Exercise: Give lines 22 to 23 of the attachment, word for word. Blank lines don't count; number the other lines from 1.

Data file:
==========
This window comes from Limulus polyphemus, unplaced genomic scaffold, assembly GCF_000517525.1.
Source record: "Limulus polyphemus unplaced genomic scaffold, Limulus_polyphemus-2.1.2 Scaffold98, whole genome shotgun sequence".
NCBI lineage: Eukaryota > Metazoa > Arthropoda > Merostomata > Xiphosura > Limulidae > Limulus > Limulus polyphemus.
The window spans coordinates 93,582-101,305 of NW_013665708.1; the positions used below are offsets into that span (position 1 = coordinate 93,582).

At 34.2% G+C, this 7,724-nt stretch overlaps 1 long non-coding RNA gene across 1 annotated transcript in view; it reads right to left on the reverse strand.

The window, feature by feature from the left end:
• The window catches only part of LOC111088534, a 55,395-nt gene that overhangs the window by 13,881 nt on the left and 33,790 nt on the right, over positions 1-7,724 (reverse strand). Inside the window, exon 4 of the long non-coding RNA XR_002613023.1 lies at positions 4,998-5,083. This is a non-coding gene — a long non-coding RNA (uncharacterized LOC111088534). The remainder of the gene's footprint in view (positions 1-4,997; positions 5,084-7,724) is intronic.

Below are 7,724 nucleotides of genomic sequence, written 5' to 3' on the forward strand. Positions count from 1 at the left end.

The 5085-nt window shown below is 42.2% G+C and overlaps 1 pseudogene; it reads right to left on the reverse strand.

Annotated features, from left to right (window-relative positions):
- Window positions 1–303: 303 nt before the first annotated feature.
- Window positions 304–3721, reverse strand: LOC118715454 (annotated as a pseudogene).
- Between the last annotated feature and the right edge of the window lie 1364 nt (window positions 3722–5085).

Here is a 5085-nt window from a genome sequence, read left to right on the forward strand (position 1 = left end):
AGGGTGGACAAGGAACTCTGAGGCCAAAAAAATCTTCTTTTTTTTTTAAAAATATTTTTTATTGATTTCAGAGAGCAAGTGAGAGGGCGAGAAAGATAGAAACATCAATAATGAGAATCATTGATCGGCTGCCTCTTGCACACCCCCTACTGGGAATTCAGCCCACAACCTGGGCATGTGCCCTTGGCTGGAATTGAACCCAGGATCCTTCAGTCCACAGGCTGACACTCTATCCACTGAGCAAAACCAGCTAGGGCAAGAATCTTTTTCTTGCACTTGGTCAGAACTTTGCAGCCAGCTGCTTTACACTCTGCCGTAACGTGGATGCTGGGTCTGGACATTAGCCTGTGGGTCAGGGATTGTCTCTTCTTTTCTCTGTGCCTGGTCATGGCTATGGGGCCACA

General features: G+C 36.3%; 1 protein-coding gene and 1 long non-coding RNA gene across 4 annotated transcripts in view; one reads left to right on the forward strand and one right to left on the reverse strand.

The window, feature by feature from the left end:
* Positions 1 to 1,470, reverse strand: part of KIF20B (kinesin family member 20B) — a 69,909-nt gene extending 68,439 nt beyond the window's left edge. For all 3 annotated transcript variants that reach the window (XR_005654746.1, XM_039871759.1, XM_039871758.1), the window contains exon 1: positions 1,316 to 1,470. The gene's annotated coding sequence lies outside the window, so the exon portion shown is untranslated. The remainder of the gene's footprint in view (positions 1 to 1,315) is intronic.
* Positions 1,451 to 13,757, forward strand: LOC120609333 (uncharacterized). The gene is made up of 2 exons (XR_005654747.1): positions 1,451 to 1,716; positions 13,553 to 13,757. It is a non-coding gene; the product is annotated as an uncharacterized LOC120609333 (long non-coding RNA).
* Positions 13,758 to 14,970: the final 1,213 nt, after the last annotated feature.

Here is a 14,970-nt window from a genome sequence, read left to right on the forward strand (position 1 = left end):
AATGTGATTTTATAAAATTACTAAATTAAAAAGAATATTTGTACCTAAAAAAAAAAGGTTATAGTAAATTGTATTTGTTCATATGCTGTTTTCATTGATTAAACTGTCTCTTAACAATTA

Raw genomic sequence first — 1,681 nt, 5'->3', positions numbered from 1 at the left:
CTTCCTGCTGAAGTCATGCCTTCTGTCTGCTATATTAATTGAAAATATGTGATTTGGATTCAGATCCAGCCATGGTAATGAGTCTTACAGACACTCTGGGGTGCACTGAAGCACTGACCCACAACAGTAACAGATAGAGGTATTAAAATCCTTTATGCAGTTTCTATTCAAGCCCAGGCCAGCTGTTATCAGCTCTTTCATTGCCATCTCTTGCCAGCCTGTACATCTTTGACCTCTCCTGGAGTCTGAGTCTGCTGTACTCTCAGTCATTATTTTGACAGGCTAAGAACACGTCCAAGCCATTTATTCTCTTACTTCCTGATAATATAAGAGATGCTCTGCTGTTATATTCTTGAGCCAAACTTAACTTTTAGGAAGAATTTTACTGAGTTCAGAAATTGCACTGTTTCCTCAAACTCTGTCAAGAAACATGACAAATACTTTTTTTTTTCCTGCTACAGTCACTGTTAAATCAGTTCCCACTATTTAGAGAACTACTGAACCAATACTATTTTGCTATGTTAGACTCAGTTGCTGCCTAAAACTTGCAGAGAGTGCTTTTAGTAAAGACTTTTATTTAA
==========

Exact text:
AATGTGATTTTATAAAATTACTAAATTAAAAAGAATATTTGTACCTAAAAAAAAAAGGTTATAGTAAATTGTATTTGTTCATATGCTGTTTTCATTGATTAAACTGTCTCTTAACAATTA

Raw genomic sequence first — 1,681 nt, 5'->3', positions numbered from 1 at the left: